The elections for India’s lower house of parliament, the Lok Sabha, are the biggest exercise in democracy in the world. As India’s population has boomed, organising the vote has become a vast logistical operation, costing tens of trillions of rupees (hundreds of millions of dollars).
At stake is leadership of the world’s second largest population, which is on course to eclipse China’s within the next five years, and an economy some predict will overtake the United States by 2030.
The last election in 2014 saw Narendra Modi become prime minister leading a coalition dominated by his Bharatiya Janata Party (BJP), succeeding Manmohan Singh, whose Indian National Congress party under Rahul Gandhi fared poorly.
This year’s elections must be held by May. Here is what to look out for:
875 million potential voters
India’s population is approximately 1.3 billion, and every Indian citizen over the age of 18 is eligible to vote. The Election Commission of India estimates that’s 875 million people, and has been making extensive efforts to encourage as many as possible to register.
1 million polling stations
Voters will be able to cast their votes at an estimated 1 million polling stations, from the smallest rural villages to the bustling megacities of Delhi, Mumbai and Kolkata. The Election Commission has invested heavily in electronic voting machines, with stringent measures to prevent electoral fraud.
10 million election officials
An army of 10 million national, state and local officials will be employed to ensure the vote is free and fair. To put that in context, that is as many as work for the US and Chinese militaries, Walmart and McDonald’s combined.
543 elected seats
India is divided into 543 geographical constituencies, each represented by a single MP. Voters do not directly elect a prime minister - he or she is usually the leader of the party or coalition with the most MPs.
In a reminder of India’s colonial past, 2 additional MPs may be appointed from the Anglo-Indian community if they are not otherwise represented.
8251 candidates in 2014
The last elections in 2014 were contested by 8251 candidates, representing a huge diversity of political opinion and religious and ethnic backgrounds. The candidates also often reflect the divisions in India’s traditional caste system: Historically, certain sections of the population were excluded from economic or social opportunities, and how to redress those imbalances has become a matter for lively political debate.
The record number of candidates was 13,952 in 1996.
464 political parties in 2014
The number of parties has been growing rapidly in recent elections, with 464 represented in 2014.
National politics tends to be dominated by giants like Prime Minister Modi’s BJP and Gandhi-led Congress. But they are just the biggest partners in large, and ever-changing umbrella coalitions made of many smaller parties: More than 20 currently make up the BJP-led centre-right National Democratic Alliance, with at least 20 more joining the Congress-led centre-left United Progressive Alliance. At state levels, dozens more parties wield local influence.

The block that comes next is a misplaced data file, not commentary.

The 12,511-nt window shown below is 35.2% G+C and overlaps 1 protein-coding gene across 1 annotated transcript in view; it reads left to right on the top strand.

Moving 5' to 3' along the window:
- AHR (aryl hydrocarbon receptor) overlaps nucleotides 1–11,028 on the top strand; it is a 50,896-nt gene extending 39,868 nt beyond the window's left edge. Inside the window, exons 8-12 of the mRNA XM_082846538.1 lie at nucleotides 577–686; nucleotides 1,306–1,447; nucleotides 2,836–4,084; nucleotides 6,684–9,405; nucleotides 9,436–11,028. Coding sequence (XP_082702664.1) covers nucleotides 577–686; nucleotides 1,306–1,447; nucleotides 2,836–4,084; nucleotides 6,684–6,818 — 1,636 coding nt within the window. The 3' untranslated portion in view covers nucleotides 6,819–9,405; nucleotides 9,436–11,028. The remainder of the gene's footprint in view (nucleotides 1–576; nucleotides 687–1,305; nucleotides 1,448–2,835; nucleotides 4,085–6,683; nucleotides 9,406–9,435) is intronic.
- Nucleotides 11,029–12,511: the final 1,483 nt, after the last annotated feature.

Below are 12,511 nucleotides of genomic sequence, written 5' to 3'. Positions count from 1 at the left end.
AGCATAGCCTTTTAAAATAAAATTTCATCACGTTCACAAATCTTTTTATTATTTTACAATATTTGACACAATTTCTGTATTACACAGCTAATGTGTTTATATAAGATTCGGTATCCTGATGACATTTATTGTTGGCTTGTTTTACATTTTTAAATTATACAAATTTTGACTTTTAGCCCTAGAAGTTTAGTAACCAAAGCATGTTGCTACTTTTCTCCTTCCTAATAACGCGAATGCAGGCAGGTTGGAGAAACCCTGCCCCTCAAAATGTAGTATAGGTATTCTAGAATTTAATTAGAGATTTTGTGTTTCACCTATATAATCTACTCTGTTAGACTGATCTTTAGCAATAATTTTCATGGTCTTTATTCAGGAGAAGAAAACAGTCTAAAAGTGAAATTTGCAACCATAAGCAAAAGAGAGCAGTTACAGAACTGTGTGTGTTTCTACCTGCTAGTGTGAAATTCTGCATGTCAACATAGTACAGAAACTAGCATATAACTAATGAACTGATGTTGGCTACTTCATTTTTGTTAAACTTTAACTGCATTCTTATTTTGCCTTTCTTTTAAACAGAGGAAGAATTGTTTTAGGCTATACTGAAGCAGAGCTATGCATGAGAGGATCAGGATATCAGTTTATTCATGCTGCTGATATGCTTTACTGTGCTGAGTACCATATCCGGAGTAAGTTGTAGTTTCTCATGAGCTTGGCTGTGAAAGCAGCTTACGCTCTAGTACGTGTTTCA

Turnout in 2014 was a record, with two-thirds of eligible voters participating in the elections. This compares to just over 60% of Americans who voted in the 2016 US presidential election, 69% turnout in the UK’s 2017 General Election, 70% who voted in Indonesia’s 2014 presidential elections, and nearly 80% in Brazil’s presidential election in 2018.
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India’s elections can take a long time. In 2014, polling was held on 10 different days from 7th April to 12th May, a 36-day-long period. The counting was done on 16th May, with the results declared the same day. This year’s election must take place by May, with the timetable likely to be announced in early March.
12% women in parliament
64 women currently sit in the lower house of India’s Parliament, just under 12% of the total number of MPs. This puts India 153rd on the global rankings of female representation, below neighbours Nepal (33%), Bangladesh (20%) and Pakistan (20%).
100 million first time voters
An estimated 20 million Indians are turning 18 every year, meaning there are potentially 100 million young people who will be eligible to cast their vote for the first time. The major parties are mobilising huge resources into winning over these voters, who could be the key to winning power. Social media giants are also investing heavily in efforts to stamp out “fake news” and spot any illicit attempts to influence the election.